“If somebody wants to change it, there needs to be a new consensus,” he said. “That’s why the discussion’s ongoing. Having said that, it continues to evolve as the game does. Four years ago a shoulder hit to the head was not penalized. Now it’ll get you suspended. We’re going to continue to look at what we can do to keep the game physical but safe as possible.”
Senior vice president of player safety Brendan Shanahan, who’s being inducted into the Hockey Hall of Fame Monday night, is expected to address the GMs and give his usual update. Hybrid icing will also be on the docket, as Bettman said the adjustment is ongoing for players and officials.
While the Parros and Emery incidents stoked the fire about fighting’s place in the NHL, Bettman doesn’t want them to overshadow other things that are going on, like the Colorado Avalanche’s hot start, strong television ratings and arenas being filled to 95 per cent of capacity.
“We probably wouldn’t even be having the fighting discussion right now if there wasn’t a freak play with George Parros losing his balance and falling,” Bettman said. “Like the Emery-Holtby incident, those things don’t define the season we’re having. They’re important, we look at them, we discuss them, but they get more attention than they probably warrant in any particular case because we’re constantly monitoring the game.”
Bettman said the NHL does fan research on a constant basis and not specifically when incidents are in the news. He’s also aware of the opinions expressed by league executives, like when Brian Burke wrote an editorial for USA Today in support of fighting.
Tuesday provides a chance for “to see if anybody has an appetite for pursuing” any rule changes, Bettman said.
“Ultimately if there’s going to be a change, there needs to be a new consensus (among) all parties who have to make a decision,” he said. “We try to do what’s in the best interest of the game, and that includes our fans, that includes our clubs and that includes our players. There are lots of views on lots of subjects. This happens to be one which probably gets a disproportionate amount of attention.”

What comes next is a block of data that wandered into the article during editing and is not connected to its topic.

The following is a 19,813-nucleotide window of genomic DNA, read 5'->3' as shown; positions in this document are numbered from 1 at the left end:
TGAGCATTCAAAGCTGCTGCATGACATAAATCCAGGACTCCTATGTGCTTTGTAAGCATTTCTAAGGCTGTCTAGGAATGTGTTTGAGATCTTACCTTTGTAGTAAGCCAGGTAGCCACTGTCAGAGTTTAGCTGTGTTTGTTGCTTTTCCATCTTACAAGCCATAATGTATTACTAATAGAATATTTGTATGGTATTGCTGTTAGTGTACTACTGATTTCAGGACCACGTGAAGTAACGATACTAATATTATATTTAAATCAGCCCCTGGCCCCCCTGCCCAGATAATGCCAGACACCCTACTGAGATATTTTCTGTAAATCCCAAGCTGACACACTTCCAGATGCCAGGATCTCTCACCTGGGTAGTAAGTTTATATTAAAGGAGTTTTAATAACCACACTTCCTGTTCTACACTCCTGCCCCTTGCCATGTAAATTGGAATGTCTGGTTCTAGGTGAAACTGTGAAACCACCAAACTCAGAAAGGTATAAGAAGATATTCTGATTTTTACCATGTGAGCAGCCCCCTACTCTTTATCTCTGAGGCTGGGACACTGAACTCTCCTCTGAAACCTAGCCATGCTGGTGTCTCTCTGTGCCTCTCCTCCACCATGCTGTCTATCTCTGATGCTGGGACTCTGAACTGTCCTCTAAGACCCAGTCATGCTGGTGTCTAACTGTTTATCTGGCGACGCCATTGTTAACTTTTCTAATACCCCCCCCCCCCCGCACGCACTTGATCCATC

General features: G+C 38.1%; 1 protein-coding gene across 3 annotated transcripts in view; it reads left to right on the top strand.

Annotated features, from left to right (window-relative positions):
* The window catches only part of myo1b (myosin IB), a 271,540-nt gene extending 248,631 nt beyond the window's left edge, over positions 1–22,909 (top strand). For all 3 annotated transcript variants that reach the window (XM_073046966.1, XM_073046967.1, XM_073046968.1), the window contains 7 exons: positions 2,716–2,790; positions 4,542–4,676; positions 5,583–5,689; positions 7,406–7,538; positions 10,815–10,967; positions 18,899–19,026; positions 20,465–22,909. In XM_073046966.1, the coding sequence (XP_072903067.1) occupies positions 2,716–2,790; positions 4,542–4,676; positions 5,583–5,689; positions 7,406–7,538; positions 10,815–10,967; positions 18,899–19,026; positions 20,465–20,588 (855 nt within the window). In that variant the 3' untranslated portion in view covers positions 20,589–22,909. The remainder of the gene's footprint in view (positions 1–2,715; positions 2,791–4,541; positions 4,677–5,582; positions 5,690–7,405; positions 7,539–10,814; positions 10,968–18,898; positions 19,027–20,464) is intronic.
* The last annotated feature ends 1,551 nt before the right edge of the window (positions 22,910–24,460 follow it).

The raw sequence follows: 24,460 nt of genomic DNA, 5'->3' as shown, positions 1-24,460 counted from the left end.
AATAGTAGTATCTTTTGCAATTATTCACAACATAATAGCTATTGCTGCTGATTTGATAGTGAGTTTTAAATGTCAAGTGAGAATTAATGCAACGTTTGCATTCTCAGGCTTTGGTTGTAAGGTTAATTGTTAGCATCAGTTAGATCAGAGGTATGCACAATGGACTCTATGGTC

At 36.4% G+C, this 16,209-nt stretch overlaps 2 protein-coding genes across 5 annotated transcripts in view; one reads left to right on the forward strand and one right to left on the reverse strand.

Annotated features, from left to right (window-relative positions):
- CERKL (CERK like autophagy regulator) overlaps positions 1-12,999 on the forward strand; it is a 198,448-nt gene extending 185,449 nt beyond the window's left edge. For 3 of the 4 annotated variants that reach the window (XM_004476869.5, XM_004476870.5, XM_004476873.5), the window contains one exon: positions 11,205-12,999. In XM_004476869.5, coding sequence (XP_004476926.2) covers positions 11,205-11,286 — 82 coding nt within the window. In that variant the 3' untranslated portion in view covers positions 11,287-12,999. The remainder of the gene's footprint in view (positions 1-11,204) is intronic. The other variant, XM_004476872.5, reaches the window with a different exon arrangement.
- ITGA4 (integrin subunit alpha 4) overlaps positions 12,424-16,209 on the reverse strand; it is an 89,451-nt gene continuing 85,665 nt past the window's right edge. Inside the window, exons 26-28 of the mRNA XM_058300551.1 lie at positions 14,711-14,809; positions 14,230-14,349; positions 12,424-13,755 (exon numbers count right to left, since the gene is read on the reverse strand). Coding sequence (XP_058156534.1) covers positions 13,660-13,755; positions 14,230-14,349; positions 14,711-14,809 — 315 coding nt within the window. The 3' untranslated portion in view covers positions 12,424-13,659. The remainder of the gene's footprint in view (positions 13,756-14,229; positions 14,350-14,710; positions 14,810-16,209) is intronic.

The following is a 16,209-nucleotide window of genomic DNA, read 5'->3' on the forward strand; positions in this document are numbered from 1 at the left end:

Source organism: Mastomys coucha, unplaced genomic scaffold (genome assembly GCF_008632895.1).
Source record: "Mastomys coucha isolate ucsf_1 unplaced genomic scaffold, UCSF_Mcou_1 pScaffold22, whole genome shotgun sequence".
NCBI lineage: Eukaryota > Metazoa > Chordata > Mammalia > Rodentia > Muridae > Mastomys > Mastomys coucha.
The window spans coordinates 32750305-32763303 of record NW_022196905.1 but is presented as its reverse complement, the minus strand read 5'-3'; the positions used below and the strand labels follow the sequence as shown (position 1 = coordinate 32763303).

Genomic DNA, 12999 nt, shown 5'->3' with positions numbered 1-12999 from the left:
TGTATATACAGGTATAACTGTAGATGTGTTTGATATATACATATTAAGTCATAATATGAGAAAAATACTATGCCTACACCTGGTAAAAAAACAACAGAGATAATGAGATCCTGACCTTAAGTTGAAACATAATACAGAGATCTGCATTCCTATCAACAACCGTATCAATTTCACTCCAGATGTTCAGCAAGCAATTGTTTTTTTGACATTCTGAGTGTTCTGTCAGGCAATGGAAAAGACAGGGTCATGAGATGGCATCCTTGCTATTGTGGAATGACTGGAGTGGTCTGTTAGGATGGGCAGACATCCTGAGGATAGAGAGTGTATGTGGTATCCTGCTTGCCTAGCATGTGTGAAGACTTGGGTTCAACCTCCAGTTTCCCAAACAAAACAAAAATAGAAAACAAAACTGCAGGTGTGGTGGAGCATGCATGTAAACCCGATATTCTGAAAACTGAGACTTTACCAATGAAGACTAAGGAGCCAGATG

Another topic that has gotten a lot of attention is NHL expansion, especially considering unbalanced divisions created by realignment. Having 32 teams would even out the divisions, but Bettman said there were no formal plans to expand.
“I don’t envision right now going through a formal expansion process,” Bettman said in an interview after speaking at the conference. “We get expressions of interest all the time. Those are informal conversations that we have, but in terms of a formal bid process, I’m not focused on doing anything like that right now.”
The league and NHLPA have discussed reviving the World Cup of Hockey, which Bettman said he’d prefer over the Olympics, but the commissioner did not provide an update on those talks.
He did confirm that NHL Premiere games in Europe that happened from 2007 through 2011 will not come back at the start of the 2014-15 season.
“That’s something that we and the Players’ Association have agreed on,” Bettman said. “We think it’s too late, all of us. We had a meeting a month ago and we jointly reached that conclusion.”Report Typo/Error